The program also runs a big, diverse garden and a greenhouse to provide education about growing vegetables. Then there’s a 50 acre farm woodlot where students learn forest management. “This farming program is exactly what most needs doing here,” says Wendell on the program’s website.
We were hungry when we left The Berry Center so we walked across the street to the Newcastle Tavern. The waitress honeyed us and told us all the beef they serve is from Our Home Place Meat.
Then the lunch crowd began arriving. A young woman with two little kids took a table. Then another young woman with more little ones sat down at another table. Then the husbands arrived. Five older women came in together. It seemed like a lunch club. A couple of workmen by themselves and a couple businessmen arrived. Soon the place was hopping. A poster in the window told of an upcoming live music event at the tavern. It seems the town has some nightlife.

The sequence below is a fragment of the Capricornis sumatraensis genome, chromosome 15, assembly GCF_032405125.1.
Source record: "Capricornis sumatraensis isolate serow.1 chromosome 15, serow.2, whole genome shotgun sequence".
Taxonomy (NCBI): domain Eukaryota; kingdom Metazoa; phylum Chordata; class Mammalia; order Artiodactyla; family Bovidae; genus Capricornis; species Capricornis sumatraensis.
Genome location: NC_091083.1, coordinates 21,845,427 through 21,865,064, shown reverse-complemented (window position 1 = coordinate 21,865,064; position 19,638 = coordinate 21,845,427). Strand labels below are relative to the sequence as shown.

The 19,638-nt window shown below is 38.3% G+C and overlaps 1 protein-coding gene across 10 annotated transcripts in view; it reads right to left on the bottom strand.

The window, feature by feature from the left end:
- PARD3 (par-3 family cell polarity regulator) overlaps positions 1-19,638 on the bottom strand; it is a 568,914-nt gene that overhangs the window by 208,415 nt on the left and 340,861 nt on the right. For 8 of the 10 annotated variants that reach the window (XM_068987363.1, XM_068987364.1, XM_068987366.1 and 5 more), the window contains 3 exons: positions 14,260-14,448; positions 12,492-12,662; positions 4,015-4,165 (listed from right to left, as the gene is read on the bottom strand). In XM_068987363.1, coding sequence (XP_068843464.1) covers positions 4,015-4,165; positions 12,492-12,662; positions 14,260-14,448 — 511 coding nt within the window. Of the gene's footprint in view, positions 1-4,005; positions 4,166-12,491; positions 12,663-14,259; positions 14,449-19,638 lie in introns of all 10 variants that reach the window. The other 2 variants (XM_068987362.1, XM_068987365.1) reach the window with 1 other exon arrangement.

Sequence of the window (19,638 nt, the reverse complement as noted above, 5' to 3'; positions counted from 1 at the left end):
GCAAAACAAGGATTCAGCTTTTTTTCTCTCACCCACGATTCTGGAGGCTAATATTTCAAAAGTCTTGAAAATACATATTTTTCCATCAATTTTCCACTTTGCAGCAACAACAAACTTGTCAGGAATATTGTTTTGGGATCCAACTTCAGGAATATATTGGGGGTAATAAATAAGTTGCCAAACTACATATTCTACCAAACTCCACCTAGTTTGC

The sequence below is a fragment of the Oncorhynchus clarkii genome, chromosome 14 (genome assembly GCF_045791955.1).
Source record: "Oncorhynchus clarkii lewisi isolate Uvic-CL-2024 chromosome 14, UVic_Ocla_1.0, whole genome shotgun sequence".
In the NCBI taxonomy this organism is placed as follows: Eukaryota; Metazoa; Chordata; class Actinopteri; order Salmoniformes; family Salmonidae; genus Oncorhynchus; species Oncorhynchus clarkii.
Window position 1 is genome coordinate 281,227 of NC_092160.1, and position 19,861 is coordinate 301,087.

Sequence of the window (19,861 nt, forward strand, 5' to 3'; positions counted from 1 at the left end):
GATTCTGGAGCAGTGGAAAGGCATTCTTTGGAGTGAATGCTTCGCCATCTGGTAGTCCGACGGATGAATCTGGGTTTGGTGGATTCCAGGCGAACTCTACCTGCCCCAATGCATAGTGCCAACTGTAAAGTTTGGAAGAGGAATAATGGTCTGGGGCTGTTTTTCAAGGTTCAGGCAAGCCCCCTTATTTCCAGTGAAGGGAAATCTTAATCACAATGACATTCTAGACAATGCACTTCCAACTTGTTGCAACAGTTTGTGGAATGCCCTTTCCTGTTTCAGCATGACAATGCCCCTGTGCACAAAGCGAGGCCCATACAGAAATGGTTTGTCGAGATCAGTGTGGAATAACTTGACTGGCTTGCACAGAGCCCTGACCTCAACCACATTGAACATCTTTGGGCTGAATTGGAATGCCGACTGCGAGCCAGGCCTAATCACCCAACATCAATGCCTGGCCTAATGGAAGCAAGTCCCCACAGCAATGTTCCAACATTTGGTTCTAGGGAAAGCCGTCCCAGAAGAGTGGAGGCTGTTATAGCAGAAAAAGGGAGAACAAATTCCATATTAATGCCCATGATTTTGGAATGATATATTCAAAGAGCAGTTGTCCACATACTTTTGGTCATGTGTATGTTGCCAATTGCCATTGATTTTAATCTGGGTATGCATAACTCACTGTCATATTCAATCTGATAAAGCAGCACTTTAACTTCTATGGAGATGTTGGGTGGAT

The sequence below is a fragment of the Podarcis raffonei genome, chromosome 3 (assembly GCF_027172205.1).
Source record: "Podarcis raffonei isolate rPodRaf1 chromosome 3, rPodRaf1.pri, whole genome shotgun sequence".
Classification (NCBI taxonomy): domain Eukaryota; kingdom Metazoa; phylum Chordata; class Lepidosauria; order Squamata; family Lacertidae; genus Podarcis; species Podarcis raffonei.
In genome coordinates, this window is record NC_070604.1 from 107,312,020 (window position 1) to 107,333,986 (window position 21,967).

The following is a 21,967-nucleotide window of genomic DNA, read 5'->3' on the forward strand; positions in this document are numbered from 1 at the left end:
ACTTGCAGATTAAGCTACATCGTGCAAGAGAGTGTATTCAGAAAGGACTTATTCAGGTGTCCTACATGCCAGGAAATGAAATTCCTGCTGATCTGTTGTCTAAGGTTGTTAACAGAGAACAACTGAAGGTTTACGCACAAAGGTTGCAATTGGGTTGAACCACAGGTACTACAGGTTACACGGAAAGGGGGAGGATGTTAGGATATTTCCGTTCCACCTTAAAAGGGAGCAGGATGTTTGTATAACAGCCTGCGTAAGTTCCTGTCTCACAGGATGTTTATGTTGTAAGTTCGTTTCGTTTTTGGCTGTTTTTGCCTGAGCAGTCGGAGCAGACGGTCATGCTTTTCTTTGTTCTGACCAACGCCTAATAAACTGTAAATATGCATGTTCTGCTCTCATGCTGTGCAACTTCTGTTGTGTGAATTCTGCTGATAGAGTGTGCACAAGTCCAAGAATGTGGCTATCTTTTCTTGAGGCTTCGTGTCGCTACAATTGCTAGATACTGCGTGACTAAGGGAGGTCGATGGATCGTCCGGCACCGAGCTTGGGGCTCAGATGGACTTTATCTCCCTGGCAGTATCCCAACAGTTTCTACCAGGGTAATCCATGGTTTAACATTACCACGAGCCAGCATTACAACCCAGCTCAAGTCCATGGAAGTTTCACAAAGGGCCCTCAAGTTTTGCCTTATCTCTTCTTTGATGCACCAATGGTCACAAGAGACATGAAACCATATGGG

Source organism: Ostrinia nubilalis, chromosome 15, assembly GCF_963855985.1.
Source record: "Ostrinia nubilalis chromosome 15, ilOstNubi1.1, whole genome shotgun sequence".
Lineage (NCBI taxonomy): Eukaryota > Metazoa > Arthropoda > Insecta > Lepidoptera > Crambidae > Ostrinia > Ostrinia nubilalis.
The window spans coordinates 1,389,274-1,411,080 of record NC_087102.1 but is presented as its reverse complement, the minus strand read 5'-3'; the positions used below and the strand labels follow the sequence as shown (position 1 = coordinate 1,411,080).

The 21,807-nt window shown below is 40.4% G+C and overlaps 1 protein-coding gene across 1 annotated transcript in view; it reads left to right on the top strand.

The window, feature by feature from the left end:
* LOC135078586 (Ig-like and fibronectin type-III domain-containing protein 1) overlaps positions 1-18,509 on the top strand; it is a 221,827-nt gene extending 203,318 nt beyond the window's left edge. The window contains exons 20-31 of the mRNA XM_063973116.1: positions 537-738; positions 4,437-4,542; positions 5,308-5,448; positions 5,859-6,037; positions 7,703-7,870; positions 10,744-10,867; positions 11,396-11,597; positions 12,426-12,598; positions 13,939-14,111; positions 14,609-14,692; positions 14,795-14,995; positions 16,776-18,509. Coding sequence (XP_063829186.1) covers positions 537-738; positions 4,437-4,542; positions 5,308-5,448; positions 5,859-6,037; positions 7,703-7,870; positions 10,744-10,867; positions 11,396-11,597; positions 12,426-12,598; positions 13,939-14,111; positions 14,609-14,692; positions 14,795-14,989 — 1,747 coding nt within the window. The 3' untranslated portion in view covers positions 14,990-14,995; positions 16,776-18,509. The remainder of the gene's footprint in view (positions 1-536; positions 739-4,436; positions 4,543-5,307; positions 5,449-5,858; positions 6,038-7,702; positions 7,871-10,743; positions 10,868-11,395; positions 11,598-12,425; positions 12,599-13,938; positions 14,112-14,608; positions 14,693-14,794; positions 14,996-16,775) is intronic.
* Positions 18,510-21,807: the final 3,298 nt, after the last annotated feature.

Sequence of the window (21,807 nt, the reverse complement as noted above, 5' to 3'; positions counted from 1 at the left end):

The waitress had found out our story and told the manager who came out to speak with us. The Berry Center has brought lots of people to town and has been great for business, he said.
After dinner we strolled back across the street to The Bookstore at The Berry Center, where we found an eclectic selections of books that has been put together with great care and a deep love of rural America. And there are more than agricultural and environmental titles.